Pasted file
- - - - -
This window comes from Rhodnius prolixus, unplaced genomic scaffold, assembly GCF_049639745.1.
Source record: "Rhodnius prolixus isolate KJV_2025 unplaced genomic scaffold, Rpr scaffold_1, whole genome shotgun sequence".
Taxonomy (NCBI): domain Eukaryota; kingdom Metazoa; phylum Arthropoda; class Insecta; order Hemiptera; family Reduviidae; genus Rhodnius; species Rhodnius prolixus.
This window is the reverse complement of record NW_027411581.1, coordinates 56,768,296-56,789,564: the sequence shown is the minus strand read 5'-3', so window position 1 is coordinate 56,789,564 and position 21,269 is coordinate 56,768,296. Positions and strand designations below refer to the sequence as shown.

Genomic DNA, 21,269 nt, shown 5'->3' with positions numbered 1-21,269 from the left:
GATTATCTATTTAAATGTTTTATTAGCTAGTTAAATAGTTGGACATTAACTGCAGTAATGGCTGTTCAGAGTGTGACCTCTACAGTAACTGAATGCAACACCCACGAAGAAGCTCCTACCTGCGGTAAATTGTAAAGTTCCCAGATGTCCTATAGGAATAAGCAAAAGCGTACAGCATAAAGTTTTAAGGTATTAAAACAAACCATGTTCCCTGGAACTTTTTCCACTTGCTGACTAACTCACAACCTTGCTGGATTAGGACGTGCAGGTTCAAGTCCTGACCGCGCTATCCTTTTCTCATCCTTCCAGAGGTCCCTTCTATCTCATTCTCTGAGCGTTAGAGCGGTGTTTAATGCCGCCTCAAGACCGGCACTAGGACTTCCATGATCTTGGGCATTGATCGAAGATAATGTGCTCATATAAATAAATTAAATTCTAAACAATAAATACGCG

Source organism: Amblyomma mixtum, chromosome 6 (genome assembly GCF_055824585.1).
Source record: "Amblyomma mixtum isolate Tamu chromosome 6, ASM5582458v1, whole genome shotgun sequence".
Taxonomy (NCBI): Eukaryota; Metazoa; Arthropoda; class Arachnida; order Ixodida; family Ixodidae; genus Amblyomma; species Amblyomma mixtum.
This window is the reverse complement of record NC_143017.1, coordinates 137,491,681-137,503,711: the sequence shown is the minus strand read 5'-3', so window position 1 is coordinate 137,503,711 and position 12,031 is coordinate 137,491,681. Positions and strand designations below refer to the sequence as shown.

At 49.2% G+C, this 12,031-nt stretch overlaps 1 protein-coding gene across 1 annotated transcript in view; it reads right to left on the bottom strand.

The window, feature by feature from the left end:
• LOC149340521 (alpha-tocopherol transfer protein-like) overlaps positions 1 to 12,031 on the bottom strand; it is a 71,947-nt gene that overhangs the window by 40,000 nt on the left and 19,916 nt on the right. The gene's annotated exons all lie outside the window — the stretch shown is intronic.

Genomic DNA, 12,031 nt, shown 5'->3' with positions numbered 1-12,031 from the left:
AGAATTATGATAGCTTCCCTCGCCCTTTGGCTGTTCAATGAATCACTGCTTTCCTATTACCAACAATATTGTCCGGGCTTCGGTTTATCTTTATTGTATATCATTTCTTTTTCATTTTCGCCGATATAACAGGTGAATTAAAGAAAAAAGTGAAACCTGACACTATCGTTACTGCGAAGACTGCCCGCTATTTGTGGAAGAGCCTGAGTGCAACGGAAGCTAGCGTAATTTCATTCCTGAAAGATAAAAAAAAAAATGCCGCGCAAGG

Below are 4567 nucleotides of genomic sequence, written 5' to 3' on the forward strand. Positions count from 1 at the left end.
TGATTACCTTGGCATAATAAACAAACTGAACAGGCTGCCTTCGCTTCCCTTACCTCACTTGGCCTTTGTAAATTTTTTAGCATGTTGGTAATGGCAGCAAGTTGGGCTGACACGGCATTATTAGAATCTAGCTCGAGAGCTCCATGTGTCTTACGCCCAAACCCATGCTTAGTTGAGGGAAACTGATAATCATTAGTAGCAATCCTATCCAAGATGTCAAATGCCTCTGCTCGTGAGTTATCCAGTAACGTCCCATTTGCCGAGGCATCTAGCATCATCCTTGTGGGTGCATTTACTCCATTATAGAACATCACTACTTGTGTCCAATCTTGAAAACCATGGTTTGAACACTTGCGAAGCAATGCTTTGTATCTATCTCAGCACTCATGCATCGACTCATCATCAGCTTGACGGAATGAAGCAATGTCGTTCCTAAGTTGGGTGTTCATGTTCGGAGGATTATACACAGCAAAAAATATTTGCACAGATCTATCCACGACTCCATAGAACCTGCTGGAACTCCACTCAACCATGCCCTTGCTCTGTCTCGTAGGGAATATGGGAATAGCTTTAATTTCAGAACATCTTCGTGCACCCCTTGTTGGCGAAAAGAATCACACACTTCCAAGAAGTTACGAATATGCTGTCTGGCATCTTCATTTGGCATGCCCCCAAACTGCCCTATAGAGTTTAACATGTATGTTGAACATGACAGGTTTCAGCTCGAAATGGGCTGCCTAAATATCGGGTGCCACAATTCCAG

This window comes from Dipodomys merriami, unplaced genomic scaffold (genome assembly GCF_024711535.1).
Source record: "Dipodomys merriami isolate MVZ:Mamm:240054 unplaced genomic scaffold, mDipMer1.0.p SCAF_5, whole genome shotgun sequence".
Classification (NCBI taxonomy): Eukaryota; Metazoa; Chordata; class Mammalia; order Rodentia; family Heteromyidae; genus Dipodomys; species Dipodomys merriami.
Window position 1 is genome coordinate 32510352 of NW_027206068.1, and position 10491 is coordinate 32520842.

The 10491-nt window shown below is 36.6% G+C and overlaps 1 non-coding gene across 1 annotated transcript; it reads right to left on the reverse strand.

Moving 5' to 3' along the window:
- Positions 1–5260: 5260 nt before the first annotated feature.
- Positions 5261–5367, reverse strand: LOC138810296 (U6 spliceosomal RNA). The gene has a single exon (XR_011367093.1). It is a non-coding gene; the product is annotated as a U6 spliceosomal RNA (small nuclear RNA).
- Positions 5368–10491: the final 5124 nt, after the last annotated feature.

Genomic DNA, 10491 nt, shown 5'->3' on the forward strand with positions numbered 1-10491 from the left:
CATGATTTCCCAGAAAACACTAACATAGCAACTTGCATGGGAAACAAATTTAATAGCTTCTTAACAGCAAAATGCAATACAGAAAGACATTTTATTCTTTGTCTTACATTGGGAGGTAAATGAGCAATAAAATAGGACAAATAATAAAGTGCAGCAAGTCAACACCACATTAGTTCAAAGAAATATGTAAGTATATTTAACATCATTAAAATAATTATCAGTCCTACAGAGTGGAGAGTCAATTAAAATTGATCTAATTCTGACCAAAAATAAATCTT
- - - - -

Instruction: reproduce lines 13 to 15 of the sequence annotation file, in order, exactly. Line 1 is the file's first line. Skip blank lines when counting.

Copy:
• LOC149340521 (alpha-tocopherol transfer protein-like) overlaps positions 1 to 12,031 on the bottom strand; it is a 71,947-nt gene that overhangs the window by 40,000 nt on the left and 19,916 nt on the right. The gene's annotated exons all lie outside the window — the stretch shown is intronic.

Genomic DNA, 12,031 nt, shown 5'->3' with positions numbered 1-12,031 from the left:
AGAATTATGATAGCTTCCCTCGCCCTTTGGCTGTTCAATGAATCACTGCTTTCCTATTACCAACAATATTGTCCGGGCTTCGGTTTATCTTTATTGTATATCATTTCTTTTTCATTTTCGCCGATATAACAGGTGAATTAAAGAAAAAAGTGAAACCTGACACTATCGTTACTGCGAAGACTGCCCGCTATTTGTGGAAGAGCCTGAGTGCAACGGAAGCTAGCGTAATTTCATTCCTGAAAGATAAAAAAAAAAATGCCGCGCAAGG